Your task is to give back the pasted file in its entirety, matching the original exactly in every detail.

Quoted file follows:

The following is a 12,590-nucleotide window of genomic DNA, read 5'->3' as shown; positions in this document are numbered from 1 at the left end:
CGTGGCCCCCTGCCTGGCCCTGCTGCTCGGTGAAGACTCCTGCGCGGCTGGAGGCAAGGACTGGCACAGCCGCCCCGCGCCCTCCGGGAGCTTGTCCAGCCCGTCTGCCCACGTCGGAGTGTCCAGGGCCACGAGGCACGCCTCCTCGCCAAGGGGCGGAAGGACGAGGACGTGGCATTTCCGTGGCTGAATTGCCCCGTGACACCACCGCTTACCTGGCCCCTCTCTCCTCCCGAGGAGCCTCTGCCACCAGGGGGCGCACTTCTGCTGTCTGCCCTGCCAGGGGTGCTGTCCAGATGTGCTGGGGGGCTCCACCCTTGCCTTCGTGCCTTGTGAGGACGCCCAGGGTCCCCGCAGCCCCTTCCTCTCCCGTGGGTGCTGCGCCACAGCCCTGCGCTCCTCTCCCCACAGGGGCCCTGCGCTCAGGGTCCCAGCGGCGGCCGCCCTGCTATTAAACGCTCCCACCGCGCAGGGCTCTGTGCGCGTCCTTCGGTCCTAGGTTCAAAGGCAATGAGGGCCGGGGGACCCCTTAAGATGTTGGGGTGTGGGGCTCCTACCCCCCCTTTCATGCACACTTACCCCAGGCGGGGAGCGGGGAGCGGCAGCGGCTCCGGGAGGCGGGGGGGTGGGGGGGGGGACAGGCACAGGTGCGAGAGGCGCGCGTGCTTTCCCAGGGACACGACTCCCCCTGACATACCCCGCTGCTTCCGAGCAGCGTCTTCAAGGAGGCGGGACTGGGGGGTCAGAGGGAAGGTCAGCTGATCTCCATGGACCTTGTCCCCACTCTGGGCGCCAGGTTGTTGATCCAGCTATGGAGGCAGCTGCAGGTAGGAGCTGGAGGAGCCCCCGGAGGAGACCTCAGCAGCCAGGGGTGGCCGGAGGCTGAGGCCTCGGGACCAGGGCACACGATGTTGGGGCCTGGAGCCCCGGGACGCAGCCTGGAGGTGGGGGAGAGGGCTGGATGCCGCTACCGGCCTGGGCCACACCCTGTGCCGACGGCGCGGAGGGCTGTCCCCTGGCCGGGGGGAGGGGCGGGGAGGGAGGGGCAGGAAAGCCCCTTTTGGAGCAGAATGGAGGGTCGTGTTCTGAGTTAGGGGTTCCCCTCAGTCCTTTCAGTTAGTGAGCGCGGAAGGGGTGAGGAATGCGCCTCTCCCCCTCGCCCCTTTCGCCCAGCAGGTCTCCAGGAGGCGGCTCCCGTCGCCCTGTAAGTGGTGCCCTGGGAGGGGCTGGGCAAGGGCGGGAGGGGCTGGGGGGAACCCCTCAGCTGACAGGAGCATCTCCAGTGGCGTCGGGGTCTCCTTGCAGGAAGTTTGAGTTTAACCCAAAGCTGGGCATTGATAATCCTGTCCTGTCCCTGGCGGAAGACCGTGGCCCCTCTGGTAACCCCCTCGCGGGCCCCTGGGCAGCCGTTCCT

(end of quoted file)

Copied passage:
The following is a 12,590-nucleotide window of genomic DNA, read 5'->3' as shown; positions in this document are numbered from 1 at the left end:
CGTGGCCCCCTGCCTGGCCCTGCTGCTCGGTGAAGACTCCTGCGCGGCTGGAGGCAAGGACTGGCACAGCCGCCCCGCGCCCTCCGGGAGCTTGTCCAGCCCGTCTGCCCACGTCGGAGTGTCCAGGGCCACGAGGCACGCCTCCTCGCCAAGGGGCGGAAGGACGAGGACGTGGCATTTCCGTGGCTGAATTGCCCCGTGACACCACCGCTTACCTGGCCCCTCTCTCCTCCCGAGGAGCCTCTGCCACCAGGGGGCGCACTTCTGCTGTCTGCCCTGCCAGGGGTGCTGTCCAGATGTGCTGGGGGGCTCCACCCTTGCCTTCGTGCCTTGTGAGGACGCCCAGGGTCCCCGCAGCCCCTTCCTCTCCCGTGGGTGCTGCGCCACAGCCCTGCGCTCCTCTCCCCACAGGGGCCCTGCGCTCAGGGTCCCAGCGGCGGCCGCCCTGCTATTAAACGCTCCCACCGCGCAGGGCTCTGTGCGCGTCCTTCGGTCCTAGGTTCAAAGGCAATGAGGGCCGGGGGACCCCTTAAGATGTTGGGGTGTGGGGCTCCTACCCCCCCTTTCATGCACACTTACCCCAGGCGGGGAGCGGGGAGCGGCAGCGGCTCCGGGAGGCGGGGGGGTGGGGGGGGGGACAGGCACAGGTGCGAGAGGCGCGCGTGCTTTCCCAGGGACACGACTCCCCCTGACATACCCCGCTGCTTCCGAGCAGCGTCTTCAAGGAGGCGGGACTGGGGGGTCAGAGGGAAGGTCAGCTGATCTCCATGGACCTTGTCCCCACTCTGGGCGCCAGGTTGTTGATCCAGCTATGGAGGCAGCTGCAGGTAGGAGCTGGAGGAGCCCCCGGAGGAGACCTCAGCAGCCAGGGGTGGCCGGAGGCTGAGGCCTCGGGACCAGGGCACACGATGTTGGGGCCTGGAGCCCCGGGACGCAGCCTGGAGGTGGGGGAGAGGGCTGGATGCCGCTACCGGCCTGGGCCACACCCTGTGCCGACGGCGCGGAGGGCTGTCCCCTGGCCGGGGGGAGGGGCGGGGAGGGAGGGGCAGGAAAGCCCCTTTTGGAGCAGAATGGAGGGTCGTGTTCTGAGTTAGGGGTTCCCCTCAGTCCTTTCAGTTAGTGAGCGCGGAAGGGGTGAGGAATGCGCCTCTCCCCCTCGCCCCTTTCGCCCAGCAGGTCTCCAGGAGGCGGCTCCCGTCGCCCTGTAAGTGGTGCCCTGGGAGGGGCTGGGCAAGGGCGGGAGGGGCTGGGGGGAACCCCTCAGCTGACAGGAGCATCTCCAGTGGCGTCGGGGTCTCCTTGCAGGAAGTTTGAGTTTAACCCAAAGCTGGGCATTGATAATCCTGTCCTGTCCCTGGCGGAAGACCGTGGCCCCTCTGGTAACCCCCTCGCGGGCCCCTGGGCAGCCGTTCCT